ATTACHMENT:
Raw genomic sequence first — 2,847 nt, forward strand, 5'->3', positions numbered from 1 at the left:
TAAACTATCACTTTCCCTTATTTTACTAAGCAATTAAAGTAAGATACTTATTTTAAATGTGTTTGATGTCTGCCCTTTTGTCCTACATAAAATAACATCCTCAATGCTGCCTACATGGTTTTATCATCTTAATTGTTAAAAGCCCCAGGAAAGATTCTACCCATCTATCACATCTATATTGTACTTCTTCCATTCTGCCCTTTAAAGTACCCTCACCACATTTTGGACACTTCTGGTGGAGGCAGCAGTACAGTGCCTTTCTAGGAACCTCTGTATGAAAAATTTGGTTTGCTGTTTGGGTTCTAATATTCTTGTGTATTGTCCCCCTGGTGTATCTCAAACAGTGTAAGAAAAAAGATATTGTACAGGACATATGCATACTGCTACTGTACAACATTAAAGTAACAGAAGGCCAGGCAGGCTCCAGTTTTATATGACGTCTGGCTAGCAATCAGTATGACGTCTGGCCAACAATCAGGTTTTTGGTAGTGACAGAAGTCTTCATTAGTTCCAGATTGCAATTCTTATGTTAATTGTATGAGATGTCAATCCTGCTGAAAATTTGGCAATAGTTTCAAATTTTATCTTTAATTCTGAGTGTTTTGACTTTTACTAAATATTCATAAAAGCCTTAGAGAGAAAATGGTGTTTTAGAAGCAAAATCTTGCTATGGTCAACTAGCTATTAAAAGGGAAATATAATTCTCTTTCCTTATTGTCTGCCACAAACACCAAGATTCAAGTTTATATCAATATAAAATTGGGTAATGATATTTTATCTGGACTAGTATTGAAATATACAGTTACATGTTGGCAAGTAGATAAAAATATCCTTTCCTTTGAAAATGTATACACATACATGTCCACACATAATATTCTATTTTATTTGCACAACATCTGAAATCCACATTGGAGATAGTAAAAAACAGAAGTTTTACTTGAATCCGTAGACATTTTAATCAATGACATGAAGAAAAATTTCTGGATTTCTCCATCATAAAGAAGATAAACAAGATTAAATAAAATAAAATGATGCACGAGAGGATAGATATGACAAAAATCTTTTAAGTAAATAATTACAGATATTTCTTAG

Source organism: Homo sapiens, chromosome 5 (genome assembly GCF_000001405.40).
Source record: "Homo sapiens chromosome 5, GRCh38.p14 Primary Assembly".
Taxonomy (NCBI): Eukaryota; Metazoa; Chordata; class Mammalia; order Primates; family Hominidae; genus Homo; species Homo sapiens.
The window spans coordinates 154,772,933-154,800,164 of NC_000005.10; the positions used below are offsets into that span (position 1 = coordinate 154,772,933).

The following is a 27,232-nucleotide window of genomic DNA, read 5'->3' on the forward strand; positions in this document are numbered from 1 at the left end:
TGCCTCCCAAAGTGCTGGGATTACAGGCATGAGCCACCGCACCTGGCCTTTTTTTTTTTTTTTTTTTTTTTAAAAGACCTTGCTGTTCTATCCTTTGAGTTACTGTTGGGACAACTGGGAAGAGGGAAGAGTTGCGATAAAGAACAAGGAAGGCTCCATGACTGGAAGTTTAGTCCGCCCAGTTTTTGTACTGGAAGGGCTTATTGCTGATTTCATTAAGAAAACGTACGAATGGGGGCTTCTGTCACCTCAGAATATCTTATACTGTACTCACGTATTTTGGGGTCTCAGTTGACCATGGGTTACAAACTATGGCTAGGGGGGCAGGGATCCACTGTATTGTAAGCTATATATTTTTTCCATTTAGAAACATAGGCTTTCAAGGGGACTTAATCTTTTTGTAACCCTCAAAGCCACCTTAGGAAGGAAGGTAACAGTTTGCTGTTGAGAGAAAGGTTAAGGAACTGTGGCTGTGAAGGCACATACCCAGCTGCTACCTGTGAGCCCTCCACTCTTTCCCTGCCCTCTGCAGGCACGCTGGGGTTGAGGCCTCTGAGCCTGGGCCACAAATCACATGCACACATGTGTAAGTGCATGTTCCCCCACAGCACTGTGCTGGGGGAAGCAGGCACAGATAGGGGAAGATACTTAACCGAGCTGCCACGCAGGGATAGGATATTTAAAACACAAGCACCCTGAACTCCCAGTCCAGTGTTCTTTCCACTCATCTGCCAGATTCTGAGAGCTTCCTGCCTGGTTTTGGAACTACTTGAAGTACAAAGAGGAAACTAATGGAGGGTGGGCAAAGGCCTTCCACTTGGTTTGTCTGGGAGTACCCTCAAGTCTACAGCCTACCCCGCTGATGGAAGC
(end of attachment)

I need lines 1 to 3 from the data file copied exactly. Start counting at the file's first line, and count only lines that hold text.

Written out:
Raw genomic sequence first — 2,847 nt, forward strand, 5'->3', positions numbered from 1 at the left:
TAAACTATCACTTTCCCTTATTTTACTAAGCAATTAAAGTAAGATACTTATTTTAAATGTGTTTGATGTCTGCCCTTTTGTCCTACATAAAATAACATCCTCAATGCTGCCTACATGGTTTTATCATCTTAATTGTTAAAAGCCCCAGGAAAGATTCTACCCATCTATCACATCTATATTGTACTTCTTCCATTCTGCCCTTTAAAGTACCCTCACCACATTTTGGACACTTCTGGTGGAGGCAGCAGTACAGTGCCTTTCTAGGAACCTCTGTATGAAAAATTTGGTTTGCTGTTTGGGTTCTAATATTCTTGTGTATTGTCCCCCTGGTGTATCTCAAACAGTGTAAGAAAAAAGATATTGTACAGGACATATGCATACTGCTACTGTACAACATTAAAGTAACAGAAGGCCAGGCAGGCTCCAGTTTTATATGACGTCTGGCTAGCAATCAGTATGACGTCTGGCCAACAATCAGGTTTTTGGTAGTGACAGAAGTCTTCATTAGTTCCAGATTGCAATTCTTATGTTAATTGTATGAGATGTCAATCCTGCTGAAAATTTGGCAATAGTTTCAAATTTTATCTTTAATTCTGAGTGTTTTGACTTTTACTAAATATTCATAAAAGCCTTAGAGAGAAAATGGTGTTTTAGAAGCAAAATCTTGCTATGGTCAACTAGCTATTAAAAGGGAAATATAATTCTCTTTCCTTATTGTCTGCCACAAACACCAAGATTCAAGTTTATATCAATATAAAATTGGGTAATGATATTTTATCTGGACTAGTATTGAAATATACAGTTACATGTTGGCAAGTAGATAAAAATATCCTTTCCTTTGAAAATGTATACACATACATGTCCACACATAATATTCTATTTTATTTGCACAACATCTGAAATCCACATTGGAGATAGTAAAAAACAGAAGTTTTACTTGAATCCGTAGACATTTTAATCAATGACATGAAGAAAAATTTCTGGATTTCTCCATCATAAAGAAGATAAACAAGATTAAATAAAATAAAATGATGCACGAGAGGATAGATATGACAAAAATCTTTTAAGTAAATAATTACAGATATTTCTTAG

Source organism: Homo sapiens, chromosome 5 (genome assembly GCF_000001405.40).